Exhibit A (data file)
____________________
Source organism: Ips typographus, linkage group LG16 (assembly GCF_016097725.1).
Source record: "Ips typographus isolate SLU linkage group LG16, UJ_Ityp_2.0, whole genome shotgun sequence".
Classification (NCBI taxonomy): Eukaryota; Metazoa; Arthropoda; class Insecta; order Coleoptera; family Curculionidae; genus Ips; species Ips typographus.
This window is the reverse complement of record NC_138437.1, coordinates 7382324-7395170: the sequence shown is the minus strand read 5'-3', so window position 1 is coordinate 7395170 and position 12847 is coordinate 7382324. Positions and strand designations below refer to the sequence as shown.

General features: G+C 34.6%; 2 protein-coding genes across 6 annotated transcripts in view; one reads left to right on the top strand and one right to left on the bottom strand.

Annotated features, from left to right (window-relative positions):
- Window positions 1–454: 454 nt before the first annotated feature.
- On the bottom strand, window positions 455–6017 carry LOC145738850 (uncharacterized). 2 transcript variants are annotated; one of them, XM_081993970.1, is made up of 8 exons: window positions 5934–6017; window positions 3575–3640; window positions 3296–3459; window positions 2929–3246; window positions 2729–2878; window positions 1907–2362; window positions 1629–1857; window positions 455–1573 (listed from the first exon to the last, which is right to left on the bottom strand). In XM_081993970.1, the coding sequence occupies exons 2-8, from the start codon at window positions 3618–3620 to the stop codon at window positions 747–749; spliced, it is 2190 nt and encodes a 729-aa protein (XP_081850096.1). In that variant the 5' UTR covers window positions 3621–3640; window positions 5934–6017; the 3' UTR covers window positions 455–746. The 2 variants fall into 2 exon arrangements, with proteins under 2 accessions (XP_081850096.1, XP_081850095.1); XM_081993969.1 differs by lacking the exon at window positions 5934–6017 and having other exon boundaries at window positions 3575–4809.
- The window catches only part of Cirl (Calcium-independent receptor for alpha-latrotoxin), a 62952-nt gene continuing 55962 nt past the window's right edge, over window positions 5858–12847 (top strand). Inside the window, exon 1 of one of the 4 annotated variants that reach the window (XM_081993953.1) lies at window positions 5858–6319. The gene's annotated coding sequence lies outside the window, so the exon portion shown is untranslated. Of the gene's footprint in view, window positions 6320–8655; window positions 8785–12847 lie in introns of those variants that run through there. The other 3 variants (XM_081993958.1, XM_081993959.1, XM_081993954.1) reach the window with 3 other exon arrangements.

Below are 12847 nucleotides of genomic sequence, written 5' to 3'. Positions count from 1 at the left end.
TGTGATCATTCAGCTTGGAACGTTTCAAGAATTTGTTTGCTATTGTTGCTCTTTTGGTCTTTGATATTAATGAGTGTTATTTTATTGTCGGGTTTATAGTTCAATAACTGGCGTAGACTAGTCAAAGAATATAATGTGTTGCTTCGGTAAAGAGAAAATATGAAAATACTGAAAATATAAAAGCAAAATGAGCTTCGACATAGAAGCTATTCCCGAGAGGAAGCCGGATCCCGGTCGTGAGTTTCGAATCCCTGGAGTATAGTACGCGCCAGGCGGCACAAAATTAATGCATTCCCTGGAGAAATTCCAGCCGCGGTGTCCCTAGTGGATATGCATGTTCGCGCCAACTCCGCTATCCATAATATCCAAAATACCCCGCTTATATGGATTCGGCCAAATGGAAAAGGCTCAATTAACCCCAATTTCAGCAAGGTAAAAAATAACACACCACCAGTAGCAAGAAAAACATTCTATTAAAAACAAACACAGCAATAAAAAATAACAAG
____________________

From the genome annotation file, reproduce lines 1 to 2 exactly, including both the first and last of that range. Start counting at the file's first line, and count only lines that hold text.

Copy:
Source organism: Ips typographus, linkage group LG16 (assembly GCF_016097725.1).
Source record: "Ips typographus isolate SLU linkage group LG16, UJ_Ityp_2.0, whole genome shotgun sequence".